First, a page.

Plane Crashes, Parachuting Accidents Kill More Than 700 in U.S. Each Year | Shapiro, Washburn & Sharp

A first-of-its-kind analysis of how many people are killed or seriously each year by aviation accidents in United was published in the journal Aviation, Space, and Environmental Medicine on Dec. 1.

The summary of findings from the press release announcing publication of the data is worth quoting at length because the details indicate that injuries and deaths stem from pilot errors, equipment failures and passenger or jumper actions:

More than 1,013 patients are admitted to U.S. hospitals with aviation-related injuries annually, and … 753 aviation-deaths occur each year. … The largest categories of patients were occupants of civilian, noncommercial powered aircraft (32 percent) and parachutists (29 percent). For aircraft occupants as well as parachutists, lower limb fractures were the most common injury, encompassing 27 percent of all hospitalized injuries. While burns were seen in only 2.5 percent of patients, they were responsible for 13 percent of deaths.

Aviation accidents have such a high fatality rate because planes, and skydivers, fall from great height at high rates of speed and hit the ground or water very hard. When recovery from an aviation injury is possible, treatment and rehabilitation can takes months or even years.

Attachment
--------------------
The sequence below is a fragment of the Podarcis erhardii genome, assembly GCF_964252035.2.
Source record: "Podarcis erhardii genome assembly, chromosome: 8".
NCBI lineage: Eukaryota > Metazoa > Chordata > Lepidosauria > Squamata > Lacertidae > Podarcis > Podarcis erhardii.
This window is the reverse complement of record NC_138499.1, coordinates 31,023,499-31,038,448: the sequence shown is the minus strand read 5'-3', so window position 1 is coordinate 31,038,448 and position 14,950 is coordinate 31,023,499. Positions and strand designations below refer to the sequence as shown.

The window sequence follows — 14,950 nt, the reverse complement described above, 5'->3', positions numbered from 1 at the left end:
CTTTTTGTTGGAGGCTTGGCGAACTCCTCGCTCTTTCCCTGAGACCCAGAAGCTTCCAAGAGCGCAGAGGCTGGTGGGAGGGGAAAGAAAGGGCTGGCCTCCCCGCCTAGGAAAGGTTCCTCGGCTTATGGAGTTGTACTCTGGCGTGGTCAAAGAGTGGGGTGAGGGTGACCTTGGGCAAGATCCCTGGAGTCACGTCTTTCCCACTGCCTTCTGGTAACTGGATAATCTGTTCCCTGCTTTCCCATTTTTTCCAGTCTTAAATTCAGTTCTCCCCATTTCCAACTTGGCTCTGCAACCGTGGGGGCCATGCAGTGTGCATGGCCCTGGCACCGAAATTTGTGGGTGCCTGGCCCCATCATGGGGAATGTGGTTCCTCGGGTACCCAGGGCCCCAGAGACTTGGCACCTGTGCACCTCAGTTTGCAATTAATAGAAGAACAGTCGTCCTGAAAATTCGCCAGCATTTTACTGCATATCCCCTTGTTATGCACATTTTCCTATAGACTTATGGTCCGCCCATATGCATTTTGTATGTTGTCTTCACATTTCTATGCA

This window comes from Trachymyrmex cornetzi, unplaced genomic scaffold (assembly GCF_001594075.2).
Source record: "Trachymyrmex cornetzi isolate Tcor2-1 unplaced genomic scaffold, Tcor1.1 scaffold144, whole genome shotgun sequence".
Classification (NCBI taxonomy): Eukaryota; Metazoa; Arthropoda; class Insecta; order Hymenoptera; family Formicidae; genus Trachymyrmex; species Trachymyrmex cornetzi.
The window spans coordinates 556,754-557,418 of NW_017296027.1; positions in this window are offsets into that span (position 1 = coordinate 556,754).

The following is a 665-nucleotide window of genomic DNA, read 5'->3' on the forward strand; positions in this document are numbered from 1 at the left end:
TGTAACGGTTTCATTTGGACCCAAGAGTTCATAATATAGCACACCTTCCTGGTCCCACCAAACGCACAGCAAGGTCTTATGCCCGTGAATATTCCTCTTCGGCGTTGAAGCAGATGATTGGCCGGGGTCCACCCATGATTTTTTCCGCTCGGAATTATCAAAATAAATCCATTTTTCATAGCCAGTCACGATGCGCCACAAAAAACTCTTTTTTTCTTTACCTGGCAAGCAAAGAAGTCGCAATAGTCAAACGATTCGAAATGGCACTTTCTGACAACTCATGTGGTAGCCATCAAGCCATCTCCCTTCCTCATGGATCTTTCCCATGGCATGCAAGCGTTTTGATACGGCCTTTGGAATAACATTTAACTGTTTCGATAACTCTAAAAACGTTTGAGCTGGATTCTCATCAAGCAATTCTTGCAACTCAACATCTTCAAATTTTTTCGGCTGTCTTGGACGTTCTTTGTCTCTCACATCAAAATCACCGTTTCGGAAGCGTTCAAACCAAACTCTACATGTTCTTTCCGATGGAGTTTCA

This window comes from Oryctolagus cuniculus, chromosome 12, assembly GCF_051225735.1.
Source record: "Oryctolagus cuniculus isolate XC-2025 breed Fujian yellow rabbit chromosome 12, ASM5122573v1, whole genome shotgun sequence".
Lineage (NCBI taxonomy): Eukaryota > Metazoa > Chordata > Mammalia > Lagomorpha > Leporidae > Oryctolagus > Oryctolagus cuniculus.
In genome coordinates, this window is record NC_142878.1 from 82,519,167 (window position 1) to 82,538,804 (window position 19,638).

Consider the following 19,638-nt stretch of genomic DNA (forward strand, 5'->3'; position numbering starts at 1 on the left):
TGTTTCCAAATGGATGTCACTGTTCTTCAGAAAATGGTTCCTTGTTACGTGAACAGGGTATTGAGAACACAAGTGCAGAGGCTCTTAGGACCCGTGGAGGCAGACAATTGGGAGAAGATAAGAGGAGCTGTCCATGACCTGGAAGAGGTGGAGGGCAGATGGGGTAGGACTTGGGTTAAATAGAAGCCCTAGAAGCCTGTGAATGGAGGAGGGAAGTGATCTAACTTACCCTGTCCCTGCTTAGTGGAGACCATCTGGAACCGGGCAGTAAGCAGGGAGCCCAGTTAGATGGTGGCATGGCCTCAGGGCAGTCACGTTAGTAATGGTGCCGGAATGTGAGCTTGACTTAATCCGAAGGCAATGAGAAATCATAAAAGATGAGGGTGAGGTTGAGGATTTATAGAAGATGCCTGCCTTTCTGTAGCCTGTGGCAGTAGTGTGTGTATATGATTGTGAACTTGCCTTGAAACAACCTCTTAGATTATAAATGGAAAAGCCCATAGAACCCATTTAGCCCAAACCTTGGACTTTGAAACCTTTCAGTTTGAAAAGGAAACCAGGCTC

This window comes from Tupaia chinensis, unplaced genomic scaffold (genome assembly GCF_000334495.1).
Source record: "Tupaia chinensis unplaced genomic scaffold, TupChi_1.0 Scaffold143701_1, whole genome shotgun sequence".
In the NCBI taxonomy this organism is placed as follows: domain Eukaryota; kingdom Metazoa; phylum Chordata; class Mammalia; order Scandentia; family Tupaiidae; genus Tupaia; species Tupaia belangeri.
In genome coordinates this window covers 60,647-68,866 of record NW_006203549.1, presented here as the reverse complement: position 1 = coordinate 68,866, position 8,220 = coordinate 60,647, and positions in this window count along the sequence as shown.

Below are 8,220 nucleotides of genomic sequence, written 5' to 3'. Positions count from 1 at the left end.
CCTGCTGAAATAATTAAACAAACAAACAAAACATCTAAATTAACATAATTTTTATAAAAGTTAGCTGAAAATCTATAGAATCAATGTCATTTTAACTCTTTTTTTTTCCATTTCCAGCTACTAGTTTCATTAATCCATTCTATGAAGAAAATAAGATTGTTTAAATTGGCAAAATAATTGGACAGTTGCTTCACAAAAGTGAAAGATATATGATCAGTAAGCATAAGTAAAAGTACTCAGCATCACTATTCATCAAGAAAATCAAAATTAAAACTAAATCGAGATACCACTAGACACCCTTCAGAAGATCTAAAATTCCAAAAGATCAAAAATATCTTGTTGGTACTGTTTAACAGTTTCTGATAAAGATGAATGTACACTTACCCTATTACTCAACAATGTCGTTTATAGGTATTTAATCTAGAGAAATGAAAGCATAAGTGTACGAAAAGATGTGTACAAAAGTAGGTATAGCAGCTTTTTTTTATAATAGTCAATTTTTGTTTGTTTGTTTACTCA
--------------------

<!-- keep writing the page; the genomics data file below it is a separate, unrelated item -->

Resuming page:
Every plane crash is investigated to discover whether the accident resulted from pilot errors, weather, mechanical failure or other problems. Because of this, the National Transportation Safety Board recently determined that a majority of privately owned and small chartered planes–the craft that conduct what the government calls general aviation, as opposed to commercial aviation–crash because they run out of fuel.

Each parachuting accident should also be analyzed by, at a minimum, the people who organized and took part in the jump. Doing this will reveal, for instance, whether the jump plane was too low over the target, whether a chute was mispacked or misused, or whether wind or ground conditions contributed to the accident. The Federal Aviation Association should also be notified when any skydiving accident occurs, and the agency may conduct its own analysis of what happened.

Determining the cause of any plane or skydiving accident is essential to preventing a similar accident in the future. Preventing accidents saves lives and eliminates pain and suffering.